It doesn’t matter if you think it is true, untrue, fair, or unfair… what matters is that practically everyone agrees that indeed, these are the vulnerabilities. There is no similar agreement about Sanders, I think. He has vulnerabilities, but his vulnerability for some is a strength for others.
Trump’s feral insight has been to play on these grievances with a message that defines the cause—and the villains—in unmistakable terms.
…We’ve been played for suckers by foreign countries, by our incompetent leaders, by politicians who serve the elite, and who do the bidding of the insiders. We’re letting our worst enemies gain footholds across the Middle East. I don’t need their money; I can’t be bought. And the very crudeness of my language, the threats, even the bullying, tells you I have the stones to take these people on. And if the “experts” think I don’t know what I’m talking about—how have the “experts” done in Iraq, in Libya, in protecting the jobs and incomes of regular Americans?…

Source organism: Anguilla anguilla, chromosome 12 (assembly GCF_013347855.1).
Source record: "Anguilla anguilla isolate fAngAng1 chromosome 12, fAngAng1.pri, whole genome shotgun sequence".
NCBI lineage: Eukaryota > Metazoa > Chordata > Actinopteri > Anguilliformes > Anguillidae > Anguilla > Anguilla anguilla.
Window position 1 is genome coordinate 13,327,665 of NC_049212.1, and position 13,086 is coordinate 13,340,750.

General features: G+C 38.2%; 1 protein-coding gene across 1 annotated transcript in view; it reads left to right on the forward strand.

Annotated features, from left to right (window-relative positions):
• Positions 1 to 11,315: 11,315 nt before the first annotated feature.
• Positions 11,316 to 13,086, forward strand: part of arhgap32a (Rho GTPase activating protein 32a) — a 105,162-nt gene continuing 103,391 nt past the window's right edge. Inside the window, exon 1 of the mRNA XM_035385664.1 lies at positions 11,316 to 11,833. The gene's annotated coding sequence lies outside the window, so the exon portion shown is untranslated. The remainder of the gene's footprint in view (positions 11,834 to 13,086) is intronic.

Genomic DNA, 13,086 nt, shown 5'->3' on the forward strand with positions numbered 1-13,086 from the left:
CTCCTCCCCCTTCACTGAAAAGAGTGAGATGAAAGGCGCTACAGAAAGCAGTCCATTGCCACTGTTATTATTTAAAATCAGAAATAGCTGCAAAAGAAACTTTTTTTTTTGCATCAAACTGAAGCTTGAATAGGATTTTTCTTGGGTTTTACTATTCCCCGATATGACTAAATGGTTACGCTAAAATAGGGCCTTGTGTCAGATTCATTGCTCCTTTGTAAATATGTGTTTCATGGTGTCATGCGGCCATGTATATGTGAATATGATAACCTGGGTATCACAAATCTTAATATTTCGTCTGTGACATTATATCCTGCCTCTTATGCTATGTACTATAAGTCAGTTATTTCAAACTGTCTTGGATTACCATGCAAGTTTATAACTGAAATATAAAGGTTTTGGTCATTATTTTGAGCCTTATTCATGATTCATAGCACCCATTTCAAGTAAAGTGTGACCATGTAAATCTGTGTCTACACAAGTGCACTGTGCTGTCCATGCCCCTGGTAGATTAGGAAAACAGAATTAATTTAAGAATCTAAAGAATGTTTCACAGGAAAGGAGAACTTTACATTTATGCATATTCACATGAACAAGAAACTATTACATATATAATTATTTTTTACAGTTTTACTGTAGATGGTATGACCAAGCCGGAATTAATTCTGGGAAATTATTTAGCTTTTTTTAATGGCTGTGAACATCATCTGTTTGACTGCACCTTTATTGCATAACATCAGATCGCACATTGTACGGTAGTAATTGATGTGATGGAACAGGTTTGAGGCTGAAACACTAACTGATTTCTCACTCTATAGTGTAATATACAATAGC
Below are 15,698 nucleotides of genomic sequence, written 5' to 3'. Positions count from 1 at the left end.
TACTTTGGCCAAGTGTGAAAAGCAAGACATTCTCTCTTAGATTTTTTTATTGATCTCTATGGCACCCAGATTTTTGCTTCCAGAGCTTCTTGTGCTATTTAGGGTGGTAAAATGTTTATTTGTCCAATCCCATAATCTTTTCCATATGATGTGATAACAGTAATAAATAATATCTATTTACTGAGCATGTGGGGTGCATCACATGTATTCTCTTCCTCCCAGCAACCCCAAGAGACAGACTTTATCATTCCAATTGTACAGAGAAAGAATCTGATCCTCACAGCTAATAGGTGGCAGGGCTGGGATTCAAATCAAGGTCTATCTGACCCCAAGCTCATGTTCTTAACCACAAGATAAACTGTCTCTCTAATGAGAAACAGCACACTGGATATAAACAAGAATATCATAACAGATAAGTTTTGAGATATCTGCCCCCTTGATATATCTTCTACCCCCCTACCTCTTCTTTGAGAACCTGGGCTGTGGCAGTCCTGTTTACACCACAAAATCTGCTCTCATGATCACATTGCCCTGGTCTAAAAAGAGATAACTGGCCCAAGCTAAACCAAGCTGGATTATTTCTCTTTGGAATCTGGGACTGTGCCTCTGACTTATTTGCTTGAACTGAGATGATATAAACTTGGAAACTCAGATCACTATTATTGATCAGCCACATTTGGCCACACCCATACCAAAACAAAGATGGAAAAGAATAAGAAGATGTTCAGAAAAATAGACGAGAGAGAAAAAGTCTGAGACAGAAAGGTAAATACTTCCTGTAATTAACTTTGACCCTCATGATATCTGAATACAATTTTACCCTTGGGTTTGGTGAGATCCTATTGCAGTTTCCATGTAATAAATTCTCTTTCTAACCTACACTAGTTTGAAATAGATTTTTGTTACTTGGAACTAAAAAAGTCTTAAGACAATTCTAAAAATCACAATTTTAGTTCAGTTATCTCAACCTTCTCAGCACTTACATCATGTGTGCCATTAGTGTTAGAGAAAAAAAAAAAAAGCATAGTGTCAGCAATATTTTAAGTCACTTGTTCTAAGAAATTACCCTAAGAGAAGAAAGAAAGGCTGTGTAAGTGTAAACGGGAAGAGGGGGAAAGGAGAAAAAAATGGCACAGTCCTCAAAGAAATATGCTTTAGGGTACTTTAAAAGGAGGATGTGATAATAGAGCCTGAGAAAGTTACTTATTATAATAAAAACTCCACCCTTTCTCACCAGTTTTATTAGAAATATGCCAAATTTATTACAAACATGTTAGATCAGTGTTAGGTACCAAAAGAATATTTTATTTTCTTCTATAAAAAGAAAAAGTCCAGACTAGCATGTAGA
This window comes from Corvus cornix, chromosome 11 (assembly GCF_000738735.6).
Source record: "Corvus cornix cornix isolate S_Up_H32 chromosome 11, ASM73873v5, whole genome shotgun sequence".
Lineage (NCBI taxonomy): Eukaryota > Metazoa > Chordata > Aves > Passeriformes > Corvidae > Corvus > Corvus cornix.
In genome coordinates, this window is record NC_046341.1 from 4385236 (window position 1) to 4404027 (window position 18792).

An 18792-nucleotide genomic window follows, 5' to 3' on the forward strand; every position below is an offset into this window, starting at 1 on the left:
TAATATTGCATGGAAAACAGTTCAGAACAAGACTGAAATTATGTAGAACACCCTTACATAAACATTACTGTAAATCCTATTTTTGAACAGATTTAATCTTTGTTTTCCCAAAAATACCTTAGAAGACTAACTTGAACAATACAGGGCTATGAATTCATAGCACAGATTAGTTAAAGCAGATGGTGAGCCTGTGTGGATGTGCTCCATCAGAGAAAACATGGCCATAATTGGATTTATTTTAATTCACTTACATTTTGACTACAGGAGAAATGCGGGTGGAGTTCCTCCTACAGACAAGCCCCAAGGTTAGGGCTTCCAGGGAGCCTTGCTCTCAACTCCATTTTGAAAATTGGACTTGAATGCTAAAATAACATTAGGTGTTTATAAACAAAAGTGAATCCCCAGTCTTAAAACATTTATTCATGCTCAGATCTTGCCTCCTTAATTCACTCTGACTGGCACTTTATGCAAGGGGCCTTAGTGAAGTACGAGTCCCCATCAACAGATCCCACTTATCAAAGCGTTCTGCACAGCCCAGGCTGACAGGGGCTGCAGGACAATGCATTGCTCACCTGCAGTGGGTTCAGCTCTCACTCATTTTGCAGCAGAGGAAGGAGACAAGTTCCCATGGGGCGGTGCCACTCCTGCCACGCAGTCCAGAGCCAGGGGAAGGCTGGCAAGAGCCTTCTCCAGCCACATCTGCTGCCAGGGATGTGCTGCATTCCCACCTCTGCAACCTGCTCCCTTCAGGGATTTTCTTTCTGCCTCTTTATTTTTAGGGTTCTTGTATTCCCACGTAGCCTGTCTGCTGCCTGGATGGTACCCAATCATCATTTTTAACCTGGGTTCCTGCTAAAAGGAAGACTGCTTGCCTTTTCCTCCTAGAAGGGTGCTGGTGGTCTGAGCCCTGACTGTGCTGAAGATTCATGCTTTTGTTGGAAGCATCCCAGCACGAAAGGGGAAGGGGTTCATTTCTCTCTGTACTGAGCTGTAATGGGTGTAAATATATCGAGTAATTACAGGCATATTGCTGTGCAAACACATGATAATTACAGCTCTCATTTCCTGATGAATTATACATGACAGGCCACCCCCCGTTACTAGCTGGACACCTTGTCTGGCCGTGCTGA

It’s not hard to think of potential Democratic candidates who would be well-equipped to respond to that argument: senators like Elizabeth Warren or Ohio’s Sherrod Brown, a younger Governor Jerry Brown, a Vice President Biden not weighed down by the death of his son. Indeed, Bernie Sanders could claim substantial exemption from Trump’s argument. And it’s certainly possible, maybe more than possible, to see Hillary Clinton winning a comfortable victory by simply gathering votes from those who see Trump as utterly unfit for the office. But … if the discontent with the economy persists in the fall, or even deepens should the woes of China and Europe reach our shores, there is no Democrat more in the cross-hairs of an angry electorate than Clinton. Everything from her Wall Street financial links to her work as secretary of state become targets of opportunity.